Winter Weather This Weekend?

Scott Braaten

Like magic, a warm front surged across New England Thursday night with a quick band of showers, leaving New England with real widespread spring warmth for Good Friday.

This is our warmest weather so far in 2015. Parts of central New England warmed to near 70 degrees.

The difference between our weather at sunset Friday to sunrise Saturday is striking, though. Low pressure that dropped tornadoes and flooding rain to our southwest tracks right over New England Saturday morning. The low is deepening rapidly with a few downpours overnight, then windy and mush colder weather Saturday.

It just so happens a new batch of winter chill arrived just in time for this storm to be snow in the same mountains that had sunshine and 60 Friday.

It's not a gentle, fluffy snow, either. No, this is as close to a nor'easter storm as we have seen in a couple months. If not for the fact the storm is moving so fast, we would forecast 10-20 inches in the mountains, but the system is ripping by, so it looks more like 7-10 inches.

As for rainfall, it's about half an inch to an inch, with minor small stream flooding possible. But it's moving out early Saturday, so the flood threat looks minimal.

The big story Saturday is wind. Gusts past 45 mph may cause scattered damage with localized power outages.

The storm is completely out of New England by sunrise Easter Sunday. It's a cold sunrise with lows near 20 north to 30s south. Sunday looks dry with sunny breaks to start the day. High in the 30s and 40s north to south as the storm pulls far enough away that wind is no longer damaging.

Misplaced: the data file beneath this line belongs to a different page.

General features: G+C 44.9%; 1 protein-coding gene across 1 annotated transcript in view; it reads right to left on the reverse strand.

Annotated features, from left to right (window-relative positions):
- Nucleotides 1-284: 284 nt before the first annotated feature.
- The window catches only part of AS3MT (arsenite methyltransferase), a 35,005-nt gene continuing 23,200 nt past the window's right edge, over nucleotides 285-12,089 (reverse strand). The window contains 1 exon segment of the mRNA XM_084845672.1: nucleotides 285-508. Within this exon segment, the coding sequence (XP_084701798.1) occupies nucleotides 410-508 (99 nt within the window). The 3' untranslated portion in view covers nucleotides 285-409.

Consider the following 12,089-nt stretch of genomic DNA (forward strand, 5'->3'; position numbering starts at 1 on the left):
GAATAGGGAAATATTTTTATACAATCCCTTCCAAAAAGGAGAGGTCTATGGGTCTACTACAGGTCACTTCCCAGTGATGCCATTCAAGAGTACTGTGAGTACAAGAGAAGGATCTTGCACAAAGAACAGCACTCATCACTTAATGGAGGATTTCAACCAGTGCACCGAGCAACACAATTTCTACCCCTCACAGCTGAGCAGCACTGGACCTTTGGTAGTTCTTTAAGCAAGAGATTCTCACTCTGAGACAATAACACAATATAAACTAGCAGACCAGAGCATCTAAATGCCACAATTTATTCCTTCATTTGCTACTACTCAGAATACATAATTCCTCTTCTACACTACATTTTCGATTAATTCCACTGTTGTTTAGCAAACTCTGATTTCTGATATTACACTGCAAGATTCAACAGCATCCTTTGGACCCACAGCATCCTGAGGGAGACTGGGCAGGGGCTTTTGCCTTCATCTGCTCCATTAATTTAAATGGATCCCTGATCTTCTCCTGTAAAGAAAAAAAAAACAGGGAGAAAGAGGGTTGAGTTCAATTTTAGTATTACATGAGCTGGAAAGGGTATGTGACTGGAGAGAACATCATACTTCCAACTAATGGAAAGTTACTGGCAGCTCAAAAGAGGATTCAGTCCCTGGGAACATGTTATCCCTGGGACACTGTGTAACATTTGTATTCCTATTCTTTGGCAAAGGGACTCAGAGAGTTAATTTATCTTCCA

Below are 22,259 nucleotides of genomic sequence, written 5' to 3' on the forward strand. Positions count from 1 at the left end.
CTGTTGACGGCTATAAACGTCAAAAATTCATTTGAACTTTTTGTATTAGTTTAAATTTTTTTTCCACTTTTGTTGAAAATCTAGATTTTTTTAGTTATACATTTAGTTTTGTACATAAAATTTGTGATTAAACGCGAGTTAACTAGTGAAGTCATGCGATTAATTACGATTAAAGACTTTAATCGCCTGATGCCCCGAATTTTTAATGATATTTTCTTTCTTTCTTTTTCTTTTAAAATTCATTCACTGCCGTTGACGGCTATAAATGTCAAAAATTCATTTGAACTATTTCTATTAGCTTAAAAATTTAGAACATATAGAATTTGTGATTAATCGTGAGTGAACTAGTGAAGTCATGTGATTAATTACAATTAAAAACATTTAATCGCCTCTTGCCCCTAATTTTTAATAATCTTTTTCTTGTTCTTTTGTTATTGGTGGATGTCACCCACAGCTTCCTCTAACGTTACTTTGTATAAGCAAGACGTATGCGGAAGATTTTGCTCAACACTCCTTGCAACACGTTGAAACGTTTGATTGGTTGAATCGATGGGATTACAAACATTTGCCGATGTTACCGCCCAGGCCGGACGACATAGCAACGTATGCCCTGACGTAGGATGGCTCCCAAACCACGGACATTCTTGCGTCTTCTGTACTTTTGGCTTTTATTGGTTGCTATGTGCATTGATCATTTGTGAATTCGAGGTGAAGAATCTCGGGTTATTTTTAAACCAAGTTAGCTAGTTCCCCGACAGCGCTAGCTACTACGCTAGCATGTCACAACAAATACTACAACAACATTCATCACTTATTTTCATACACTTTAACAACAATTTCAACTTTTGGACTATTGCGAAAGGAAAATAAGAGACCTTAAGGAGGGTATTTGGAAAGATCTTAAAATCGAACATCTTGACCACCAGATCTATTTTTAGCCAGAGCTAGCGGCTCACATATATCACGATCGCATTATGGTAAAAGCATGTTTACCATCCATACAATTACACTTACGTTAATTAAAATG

Warmer air will try and return to New England Sunday afternoon and at night, but it will be running into Canadian cold streaming in from the north.

These two differing air masses create a weather battle zone, with the possibility of snow and rain returning to western and southern New England late Sunday and Sunday night.

Next week we very near a boundary between summer warmth and winter chill. Waves of low pressure rippling along the boundary will generate off-and-on rain, ice and snow much of the week.

It will not be white and wet all the time. A few periods of brighter skies will be here now and then. A rough estimate is that one to two inches of rain will fall from Sunday night through Wednesday, with 10 to 15 inches of snowfall in the mountains.

We may have a lull Wednesday, then a warmer, wetter system later Thursday into Friday.

This is the time we really may see a rise in our rivers. For now, we have no flooding in New England, but the vernal ponds are rising. The ice finally went out of the Charles River Friday, some of the latest Charles ice we will see in our lifetime.


In Hingham, Massachusetts, the snowpack was still solid and deep as of press time. There was more snow on the ground there than in parts of northern Vermont.

Tim Kelley
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